Kenney defends 'top-to-bottom overhaul' of temporary foreign worker program
Employment Minister Jason Kenney is defending the federal government's changes to the temporary foreign worker program, noting that the "top-to-bottom" overhaul will force businesses to use market mechanisms, like raising wages, to address labour shortages.
Kenney said that while the proposed changes to the program will undoubtedly make it more difficult for some businesses in tight labour markets to fill job vacancies, employers must try harder to hire Canadians first.
"No doubt about it, there are a lot of good employers who are struggling to fill jobs in (Alberta) and they're not going to be in favour of these changes. But our response to them is just to encourage them to use market mechanisms to deal with labour shortages: higher wages, more active recruitment, more investments in training," he told CTV's Question Period in an interview that aired on Sunday.
The federal government announced the new changes last week, nearly two months after Kenney imposed a freeze on foreign workers in the food services industry. The freeze came after allegations that some McDonald's franchises were bringing in too many low-paid labourers under the temporary foreign worker program.
The new changes include a limit to the number of TFWs that large and medium-sized companies would be allowed to employ, stronger penalties for companies found to be violating the new rules, and on-site audits and inspections to make sure employers are not abusing the program.
According to government figures, there are about 336,000 temporary foreign workers in the country, which is an increase from 100,000 in 2002.
Several business groups and politicians have criticized the program changes, including the three candidates running to be the next premier of Alberta.
The Canadian Federation of Independent Businesses said the changes were the most "small-business-unfriendly" move ever made by the government, and Alberta PC leadership candidate Jim Prentice said the "one-size fits all" plan won't work for his province.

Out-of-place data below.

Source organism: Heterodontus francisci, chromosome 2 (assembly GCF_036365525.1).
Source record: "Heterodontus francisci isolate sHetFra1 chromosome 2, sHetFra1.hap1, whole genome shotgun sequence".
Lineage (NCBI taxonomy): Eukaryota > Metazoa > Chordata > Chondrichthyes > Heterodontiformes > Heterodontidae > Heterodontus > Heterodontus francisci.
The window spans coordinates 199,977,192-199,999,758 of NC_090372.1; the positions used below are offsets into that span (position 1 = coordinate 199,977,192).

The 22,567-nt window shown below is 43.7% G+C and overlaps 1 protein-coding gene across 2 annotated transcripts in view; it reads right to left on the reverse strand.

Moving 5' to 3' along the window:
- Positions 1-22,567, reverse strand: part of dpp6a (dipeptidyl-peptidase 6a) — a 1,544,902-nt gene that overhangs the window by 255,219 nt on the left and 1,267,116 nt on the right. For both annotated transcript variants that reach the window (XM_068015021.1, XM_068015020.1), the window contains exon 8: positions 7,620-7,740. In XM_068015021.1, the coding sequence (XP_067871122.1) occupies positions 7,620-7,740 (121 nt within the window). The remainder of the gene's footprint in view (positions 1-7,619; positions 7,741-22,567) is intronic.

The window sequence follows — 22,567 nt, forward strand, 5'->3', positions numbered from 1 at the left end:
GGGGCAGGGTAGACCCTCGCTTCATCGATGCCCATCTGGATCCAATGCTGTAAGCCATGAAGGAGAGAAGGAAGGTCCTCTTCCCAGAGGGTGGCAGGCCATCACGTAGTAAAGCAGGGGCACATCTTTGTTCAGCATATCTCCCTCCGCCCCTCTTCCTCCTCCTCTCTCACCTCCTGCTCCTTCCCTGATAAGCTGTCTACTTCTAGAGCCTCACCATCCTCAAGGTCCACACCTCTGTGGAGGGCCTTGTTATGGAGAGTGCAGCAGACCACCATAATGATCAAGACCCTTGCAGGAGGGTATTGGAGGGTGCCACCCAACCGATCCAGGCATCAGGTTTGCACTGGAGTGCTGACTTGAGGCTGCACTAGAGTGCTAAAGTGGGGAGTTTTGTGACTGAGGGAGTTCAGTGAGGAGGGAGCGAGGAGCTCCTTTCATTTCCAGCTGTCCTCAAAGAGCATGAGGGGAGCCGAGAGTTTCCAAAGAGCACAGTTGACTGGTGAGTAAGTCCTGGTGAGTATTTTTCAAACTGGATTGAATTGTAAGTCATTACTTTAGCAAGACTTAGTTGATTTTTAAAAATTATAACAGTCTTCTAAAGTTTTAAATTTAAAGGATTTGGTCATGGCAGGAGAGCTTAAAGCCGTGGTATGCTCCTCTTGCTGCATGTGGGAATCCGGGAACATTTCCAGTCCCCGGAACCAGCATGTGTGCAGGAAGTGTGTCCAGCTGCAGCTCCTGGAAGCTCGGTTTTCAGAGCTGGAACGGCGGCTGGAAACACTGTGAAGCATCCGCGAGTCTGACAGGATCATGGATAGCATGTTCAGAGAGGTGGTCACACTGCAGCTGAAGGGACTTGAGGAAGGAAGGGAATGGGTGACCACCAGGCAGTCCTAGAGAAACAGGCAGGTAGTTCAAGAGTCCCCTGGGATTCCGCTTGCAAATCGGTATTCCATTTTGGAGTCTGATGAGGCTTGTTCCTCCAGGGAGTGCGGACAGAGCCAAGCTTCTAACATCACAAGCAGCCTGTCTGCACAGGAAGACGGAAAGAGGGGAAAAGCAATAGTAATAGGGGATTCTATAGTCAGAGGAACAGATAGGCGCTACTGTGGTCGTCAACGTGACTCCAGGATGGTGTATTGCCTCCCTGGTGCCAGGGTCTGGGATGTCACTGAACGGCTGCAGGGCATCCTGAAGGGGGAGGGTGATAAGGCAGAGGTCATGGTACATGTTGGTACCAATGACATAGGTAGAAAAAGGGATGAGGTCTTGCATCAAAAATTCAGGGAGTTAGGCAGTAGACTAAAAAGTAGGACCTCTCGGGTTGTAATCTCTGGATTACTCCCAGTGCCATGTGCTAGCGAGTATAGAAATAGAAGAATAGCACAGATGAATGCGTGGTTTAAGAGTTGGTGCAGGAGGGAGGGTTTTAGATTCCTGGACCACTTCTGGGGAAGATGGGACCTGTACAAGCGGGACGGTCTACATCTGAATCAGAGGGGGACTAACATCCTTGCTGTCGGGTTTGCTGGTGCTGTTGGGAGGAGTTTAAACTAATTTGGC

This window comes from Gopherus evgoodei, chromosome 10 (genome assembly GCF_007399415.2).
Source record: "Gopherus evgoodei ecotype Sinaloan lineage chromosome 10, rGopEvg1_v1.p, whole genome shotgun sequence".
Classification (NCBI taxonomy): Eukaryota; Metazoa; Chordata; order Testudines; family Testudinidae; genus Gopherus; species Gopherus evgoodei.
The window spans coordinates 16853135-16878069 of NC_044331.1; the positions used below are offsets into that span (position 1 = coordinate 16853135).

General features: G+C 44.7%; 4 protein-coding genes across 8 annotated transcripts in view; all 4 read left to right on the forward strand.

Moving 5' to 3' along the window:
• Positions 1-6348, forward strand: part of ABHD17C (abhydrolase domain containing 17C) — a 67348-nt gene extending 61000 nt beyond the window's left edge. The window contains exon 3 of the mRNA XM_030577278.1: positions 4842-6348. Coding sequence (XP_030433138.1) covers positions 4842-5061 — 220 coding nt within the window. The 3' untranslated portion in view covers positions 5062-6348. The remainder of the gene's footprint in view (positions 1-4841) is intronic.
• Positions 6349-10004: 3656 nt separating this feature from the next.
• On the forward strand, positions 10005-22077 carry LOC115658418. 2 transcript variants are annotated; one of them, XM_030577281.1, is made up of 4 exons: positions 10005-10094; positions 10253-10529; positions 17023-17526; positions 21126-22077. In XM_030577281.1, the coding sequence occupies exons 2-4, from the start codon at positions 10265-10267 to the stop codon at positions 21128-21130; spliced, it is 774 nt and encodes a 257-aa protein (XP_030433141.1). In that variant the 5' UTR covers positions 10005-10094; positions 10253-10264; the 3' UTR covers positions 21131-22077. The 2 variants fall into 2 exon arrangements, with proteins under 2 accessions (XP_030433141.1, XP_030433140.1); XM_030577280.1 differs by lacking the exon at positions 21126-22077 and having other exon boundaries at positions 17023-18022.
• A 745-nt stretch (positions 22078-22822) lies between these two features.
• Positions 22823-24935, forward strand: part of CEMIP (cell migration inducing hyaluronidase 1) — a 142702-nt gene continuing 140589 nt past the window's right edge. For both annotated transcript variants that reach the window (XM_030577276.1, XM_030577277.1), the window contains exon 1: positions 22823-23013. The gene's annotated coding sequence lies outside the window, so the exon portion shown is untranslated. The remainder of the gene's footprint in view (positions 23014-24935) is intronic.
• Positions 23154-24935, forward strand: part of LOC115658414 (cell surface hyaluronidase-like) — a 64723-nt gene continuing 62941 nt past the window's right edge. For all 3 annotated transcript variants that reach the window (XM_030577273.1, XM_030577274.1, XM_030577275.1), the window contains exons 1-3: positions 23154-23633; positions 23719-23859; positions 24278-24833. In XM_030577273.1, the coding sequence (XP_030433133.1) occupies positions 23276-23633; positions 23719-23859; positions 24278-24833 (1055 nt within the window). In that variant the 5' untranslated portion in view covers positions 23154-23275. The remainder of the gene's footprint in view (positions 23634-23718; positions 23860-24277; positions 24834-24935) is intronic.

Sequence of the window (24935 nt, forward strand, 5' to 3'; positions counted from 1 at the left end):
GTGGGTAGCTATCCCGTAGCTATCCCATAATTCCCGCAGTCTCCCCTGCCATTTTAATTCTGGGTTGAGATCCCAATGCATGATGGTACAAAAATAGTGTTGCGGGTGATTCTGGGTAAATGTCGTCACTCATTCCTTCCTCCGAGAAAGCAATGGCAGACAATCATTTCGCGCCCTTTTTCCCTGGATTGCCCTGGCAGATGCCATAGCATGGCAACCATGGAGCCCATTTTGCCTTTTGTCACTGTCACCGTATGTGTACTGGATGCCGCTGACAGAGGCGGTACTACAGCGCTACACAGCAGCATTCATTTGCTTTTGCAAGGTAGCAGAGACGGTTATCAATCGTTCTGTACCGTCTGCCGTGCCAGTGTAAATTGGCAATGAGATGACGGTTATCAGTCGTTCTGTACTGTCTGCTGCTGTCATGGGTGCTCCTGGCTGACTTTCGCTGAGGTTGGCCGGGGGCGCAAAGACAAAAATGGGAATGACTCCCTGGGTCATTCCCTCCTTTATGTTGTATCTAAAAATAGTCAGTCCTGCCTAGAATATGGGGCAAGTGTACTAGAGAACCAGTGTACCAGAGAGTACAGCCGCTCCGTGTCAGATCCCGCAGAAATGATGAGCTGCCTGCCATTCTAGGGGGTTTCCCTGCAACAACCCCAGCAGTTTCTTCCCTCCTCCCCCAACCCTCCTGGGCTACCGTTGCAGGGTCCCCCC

Kenney rejected these criticisms, noting that some businesses have wrongly relied on the program as a permanent business model, when it was only supposed to be a "last, limited and temporary resort."
"We have over 1,100 businesses, primarily but not only in Alberta, where over half of their work force is coming in as temporary foreign workers from abroad. That is not acceptable," Kenney said.
"What we're saying today is you can still, on a very limited basis, have temporary access to this program as a bridge. But you cannot build your business model around it."
He also said that an over-reliance on the program has led to distortions in the labour market. He gave the example of the Alberta food services industry, which relies heavily on temporary foreign workers. In that industry, the wages have risen only half as much as the rate of inflation and one-third as much as overall wages, he said.
"That's a distortion. It's unacceptable. That will end with these reforms," Kenney said. He gave the example of several European cities with tight labour markets where fast-food companies have increased wages as high as $25 an hour to address labour shortages.
The minister also rejected criticisms from the NDP that the changes don’t go far enough, noting that the Conservatives have created an "extremely robust" reform package.
He also noted that the government has "massively" increased pathways to citizenship and permanent residency for higher-skilled TFWs, like research academics and skilled tradespeople.
Last year, 45,000 high-skilled TFWs received permanent residency in Canada, Kenney said.